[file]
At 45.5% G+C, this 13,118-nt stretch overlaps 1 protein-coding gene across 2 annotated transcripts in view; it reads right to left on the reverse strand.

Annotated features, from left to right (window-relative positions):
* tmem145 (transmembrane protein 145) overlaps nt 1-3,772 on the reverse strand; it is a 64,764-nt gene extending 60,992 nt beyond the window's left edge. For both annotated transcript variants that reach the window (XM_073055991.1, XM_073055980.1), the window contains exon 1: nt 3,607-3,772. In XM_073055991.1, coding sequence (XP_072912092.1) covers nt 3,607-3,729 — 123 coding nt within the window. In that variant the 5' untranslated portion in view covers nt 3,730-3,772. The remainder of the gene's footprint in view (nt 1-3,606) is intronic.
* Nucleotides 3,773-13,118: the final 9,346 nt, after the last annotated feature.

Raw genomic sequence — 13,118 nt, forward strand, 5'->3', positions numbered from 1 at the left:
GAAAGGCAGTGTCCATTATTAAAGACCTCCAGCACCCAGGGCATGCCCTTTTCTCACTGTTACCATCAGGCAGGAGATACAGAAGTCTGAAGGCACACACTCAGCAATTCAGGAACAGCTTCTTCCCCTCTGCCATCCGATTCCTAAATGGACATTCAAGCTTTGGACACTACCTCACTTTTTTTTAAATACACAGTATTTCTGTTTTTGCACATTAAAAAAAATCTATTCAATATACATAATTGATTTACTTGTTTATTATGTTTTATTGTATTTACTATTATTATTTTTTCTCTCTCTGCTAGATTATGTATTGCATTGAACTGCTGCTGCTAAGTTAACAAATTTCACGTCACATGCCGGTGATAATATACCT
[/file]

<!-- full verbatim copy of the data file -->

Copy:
At 45.5% G+C, this 13,118-nt stretch overlaps 1 protein-coding gene across 2 annotated transcripts in view; it reads right to left on the reverse strand.

Annotated features, from left to right (window-relative positions):
* tmem145 (transmembrane protein 145) overlaps nt 1-3,772 on the reverse strand; it is a 64,764-nt gene extending 60,992 nt beyond the window's left edge. For both annotated transcript variants that reach the window (XM_073055991.1, XM_073055980.1), the window contains exon 1: nt 3,607-3,772. In XM_073055991.1, coding sequence (XP_072912092.1) covers nt 3,607-3,729 — 123 coding nt within the window. In that variant the 5' untranslated portion in view covers nt 3,730-3,772. The remainder of the gene's footprint in view (nt 1-3,606) is intronic.
* Nucleotides 3,773-13,118: the final 9,346 nt, after the last annotated feature.

Raw genomic sequence — 13,118 nt, forward strand, 5'->3', positions numbered from 1 at the left:
GAAAGGCAGTGTCCATTATTAAAGACCTCCAGCACCCAGGGCATGCCCTTTTCTCACTGTTACCATCAGGCAGGAGATACAGAAGTCTGAAGGCACACACTCAGCAATTCAGGAACAGCTTCTTCCCCTCTGCCATCCGATTCCTAAATGGACATTCAAGCTTTGGACACTACCTCACTTTTTTTTAAATACACAGTATTTCTGTTTTTGCACATTAAAAAAAATCTATTCAATATACATAATTGATTTACTTGTTTATTATGTTTTATTGTATTTACTATTATTATTTTTTCTCTCTCTGCTAGATTATGTATTGCATTGAACTGCTGCTGCTAAGTTAACAAATTTCACGTCACATGCCGGTGATAATATACCT